Sky Catcher House by ACAA

Make sure to check this cool house by ACAA located in Atsugi, Japan. I personally love it!

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Description by ACAA

The house is built right in the middle of typical suburb residential quarters found everywhere in Japan. Surrounded by a mixture of one- and two-storey buildings, the house features a courtyard in the middle of the building to secure privacy and has a simple square outer appearance molded in the shape of the lot it is built. Most windows face the courtyard rather than the outside, creating a private yet brightly sunlit environment.

First, open the lattice door to enter the courtyard, where you will find a garden with trees and a path to the entrance. The designer’s focus here is on the stereoscopic proportion of the courtyard. In order to make the courtyard facing skyward a place where residents can feel as much at home and comfortable as possible, the roof height is minimized to reduce oppressive feeling and to maximize the portion of sky in the viewer’s sight.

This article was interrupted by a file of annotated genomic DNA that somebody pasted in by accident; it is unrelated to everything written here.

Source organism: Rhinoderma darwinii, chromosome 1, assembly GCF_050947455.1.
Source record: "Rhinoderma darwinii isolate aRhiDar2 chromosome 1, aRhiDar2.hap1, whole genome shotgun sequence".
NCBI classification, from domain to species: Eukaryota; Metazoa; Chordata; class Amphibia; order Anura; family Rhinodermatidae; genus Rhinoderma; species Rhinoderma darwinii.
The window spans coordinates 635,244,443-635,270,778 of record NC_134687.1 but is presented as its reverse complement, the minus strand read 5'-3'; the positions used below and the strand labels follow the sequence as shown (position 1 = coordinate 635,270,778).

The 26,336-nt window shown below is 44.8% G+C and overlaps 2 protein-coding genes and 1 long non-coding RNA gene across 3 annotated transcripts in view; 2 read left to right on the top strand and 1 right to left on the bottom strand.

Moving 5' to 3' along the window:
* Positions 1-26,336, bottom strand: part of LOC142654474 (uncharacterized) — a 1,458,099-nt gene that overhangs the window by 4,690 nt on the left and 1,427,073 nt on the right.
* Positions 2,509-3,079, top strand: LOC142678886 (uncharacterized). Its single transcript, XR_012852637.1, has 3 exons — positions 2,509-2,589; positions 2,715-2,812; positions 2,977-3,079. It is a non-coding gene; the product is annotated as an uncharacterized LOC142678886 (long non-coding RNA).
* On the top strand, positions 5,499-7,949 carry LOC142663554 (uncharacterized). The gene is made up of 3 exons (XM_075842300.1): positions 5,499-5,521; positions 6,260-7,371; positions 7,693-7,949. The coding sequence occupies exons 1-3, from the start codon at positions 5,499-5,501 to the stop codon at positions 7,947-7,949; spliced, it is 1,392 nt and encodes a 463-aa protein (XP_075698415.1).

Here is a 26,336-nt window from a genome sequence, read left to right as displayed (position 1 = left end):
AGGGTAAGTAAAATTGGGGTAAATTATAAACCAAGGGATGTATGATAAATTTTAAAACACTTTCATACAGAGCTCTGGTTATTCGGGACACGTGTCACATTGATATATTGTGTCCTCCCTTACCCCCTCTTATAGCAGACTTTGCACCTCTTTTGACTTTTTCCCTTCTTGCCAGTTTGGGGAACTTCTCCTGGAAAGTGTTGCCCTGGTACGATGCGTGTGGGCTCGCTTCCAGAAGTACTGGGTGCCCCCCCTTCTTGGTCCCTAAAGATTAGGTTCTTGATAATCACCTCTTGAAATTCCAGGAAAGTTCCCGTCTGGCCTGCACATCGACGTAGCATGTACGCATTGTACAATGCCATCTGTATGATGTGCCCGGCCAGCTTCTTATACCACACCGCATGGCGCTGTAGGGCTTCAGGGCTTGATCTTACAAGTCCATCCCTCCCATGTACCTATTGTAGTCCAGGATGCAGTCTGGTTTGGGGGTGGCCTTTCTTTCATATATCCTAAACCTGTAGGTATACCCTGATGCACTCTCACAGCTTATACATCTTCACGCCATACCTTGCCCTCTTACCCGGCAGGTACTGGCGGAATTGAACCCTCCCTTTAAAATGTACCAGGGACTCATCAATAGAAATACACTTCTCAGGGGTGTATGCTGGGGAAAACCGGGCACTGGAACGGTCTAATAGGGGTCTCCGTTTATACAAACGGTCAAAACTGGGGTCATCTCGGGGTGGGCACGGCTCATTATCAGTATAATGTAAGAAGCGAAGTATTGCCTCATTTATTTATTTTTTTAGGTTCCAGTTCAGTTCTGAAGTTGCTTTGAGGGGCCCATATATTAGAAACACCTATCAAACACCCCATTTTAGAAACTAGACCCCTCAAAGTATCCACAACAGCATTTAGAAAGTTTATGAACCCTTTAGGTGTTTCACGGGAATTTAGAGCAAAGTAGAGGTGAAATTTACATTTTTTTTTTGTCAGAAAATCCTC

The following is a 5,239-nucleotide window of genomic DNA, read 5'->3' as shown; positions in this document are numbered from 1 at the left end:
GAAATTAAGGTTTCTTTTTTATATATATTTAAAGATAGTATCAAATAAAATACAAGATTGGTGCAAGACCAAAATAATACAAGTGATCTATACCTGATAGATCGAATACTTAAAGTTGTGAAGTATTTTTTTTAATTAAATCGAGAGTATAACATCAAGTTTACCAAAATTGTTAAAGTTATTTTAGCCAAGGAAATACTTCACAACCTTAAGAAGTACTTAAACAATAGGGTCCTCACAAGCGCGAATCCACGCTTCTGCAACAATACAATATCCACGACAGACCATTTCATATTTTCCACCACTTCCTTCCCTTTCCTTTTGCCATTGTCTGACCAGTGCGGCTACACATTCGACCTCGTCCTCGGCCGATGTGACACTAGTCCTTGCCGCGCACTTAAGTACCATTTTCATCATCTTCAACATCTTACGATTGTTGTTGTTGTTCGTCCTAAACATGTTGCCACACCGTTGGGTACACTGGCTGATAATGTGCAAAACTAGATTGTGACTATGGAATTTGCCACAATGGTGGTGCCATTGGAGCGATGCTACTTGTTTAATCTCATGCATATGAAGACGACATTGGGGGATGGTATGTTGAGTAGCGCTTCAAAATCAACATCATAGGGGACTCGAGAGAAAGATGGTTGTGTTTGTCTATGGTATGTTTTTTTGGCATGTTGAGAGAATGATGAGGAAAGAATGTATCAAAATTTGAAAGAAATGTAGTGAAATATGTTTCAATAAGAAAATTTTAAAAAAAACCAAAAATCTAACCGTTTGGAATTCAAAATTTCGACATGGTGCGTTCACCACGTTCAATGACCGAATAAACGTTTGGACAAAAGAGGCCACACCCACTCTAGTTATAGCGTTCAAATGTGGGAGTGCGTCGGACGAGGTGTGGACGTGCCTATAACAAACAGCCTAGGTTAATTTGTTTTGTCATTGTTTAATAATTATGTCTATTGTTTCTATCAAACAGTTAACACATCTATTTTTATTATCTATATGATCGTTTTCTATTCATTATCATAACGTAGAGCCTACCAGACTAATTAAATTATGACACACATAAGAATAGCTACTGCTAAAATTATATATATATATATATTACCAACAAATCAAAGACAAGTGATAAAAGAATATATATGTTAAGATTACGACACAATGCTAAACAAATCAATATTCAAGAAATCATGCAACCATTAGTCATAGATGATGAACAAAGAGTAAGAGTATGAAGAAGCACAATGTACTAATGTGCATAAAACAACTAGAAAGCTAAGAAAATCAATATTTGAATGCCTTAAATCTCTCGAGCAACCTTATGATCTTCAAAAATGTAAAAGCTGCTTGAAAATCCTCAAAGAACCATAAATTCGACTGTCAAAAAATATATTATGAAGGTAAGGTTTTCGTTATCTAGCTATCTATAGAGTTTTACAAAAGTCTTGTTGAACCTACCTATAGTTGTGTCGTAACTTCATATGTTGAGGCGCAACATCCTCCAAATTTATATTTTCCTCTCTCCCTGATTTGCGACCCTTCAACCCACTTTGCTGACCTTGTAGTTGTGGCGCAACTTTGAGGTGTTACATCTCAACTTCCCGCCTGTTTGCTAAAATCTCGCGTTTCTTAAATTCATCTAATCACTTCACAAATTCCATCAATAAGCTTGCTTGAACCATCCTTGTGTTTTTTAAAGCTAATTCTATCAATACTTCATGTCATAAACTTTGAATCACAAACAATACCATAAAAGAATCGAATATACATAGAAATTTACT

Another focus of the courtyard design is the sense of depth. The courtyard takes a complicated planar form due to walls and glass panels separating indoor and outdoor spaces. Every wall and glass panel facing the courtyard is aligned next to each other in a degree other than horizontal or vertical. As a result, you may experience the sensation that a flow pulling you towards the depth of the courtyard. In the same manner, a gaze on the other side of the house across the courtyard gives you such a sensation of depth that it may feel as if you are looking at a separate house.

The indoor traffic line surrounds the courtyard to achieve the longest possible flow within the confines of space. Bedrooms and living rooms face a veranda, which also serves as the only access to these rooms. In places like Japan, where four seasons are appreciated and enjoyed throughout the year, the outdoor veranda-cum-corridor may provide the dwellers with pleasant diversion. Actually, this outdoor corridor used to be a very common feature of traditional houses in Japan.

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- by Matt Watts